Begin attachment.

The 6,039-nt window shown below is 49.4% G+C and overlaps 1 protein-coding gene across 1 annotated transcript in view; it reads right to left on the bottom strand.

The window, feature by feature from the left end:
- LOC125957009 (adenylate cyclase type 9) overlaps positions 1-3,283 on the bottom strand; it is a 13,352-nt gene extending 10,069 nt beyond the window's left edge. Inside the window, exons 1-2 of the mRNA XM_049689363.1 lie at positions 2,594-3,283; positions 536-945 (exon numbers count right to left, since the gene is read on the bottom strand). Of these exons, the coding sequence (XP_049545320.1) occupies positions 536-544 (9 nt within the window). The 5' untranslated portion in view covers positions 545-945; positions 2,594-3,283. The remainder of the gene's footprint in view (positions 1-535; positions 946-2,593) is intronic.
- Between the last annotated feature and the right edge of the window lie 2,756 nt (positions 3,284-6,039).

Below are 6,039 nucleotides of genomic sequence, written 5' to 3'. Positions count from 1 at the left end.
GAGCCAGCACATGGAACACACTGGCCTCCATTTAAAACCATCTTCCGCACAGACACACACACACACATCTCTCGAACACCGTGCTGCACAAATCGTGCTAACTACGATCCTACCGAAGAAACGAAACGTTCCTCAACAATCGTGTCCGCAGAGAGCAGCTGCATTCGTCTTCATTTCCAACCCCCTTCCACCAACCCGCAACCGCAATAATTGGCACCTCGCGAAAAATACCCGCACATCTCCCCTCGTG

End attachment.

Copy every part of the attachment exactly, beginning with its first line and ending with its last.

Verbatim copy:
The 6,039-nt window shown below is 49.4% G+C and overlaps 1 protein-coding gene across 1 annotated transcript in view; it reads right to left on the bottom strand.

The window, feature by feature from the left end:
- LOC125957009 (adenylate cyclase type 9) overlaps positions 1-3,283 on the bottom strand; it is a 13,352-nt gene extending 10,069 nt beyond the window's left edge. Inside the window, exons 1-2 of the mRNA XM_049689363.1 lie at positions 2,594-3,283; positions 536-945 (exon numbers count right to left, since the gene is read on the bottom strand). Of these exons, the coding sequence (XP_049545320.1) occupies positions 536-544 (9 nt within the window). The 5' untranslated portion in view covers positions 545-945; positions 2,594-3,283. The remainder of the gene's footprint in view (positions 1-535; positions 946-2,593) is intronic.
- Between the last annotated feature and the right edge of the window lie 2,756 nt (positions 3,284-6,039).

Below are 6,039 nucleotides of genomic sequence, written 5' to 3'. Positions count from 1 at the left end.
GAGCCAGCACATGGAACACACTGGCCTCCATTTAAAACCATCTTCCGCACAGACACACACACACACATCTCTCGAACACCGTGCTGCACAAATCGTGCTAACTACGATCCTACCGAAGAAACGAAACGTTCCTCAACAATCGTGTCCGCAGAGAGCAGCTGCATTCGTCTTCATTTCCAACCCCCTTCCACCAACCCGCAACCGCAATAATTGGCACCTCGCGAAAAATACCCGCACATCTCCCCTCGTG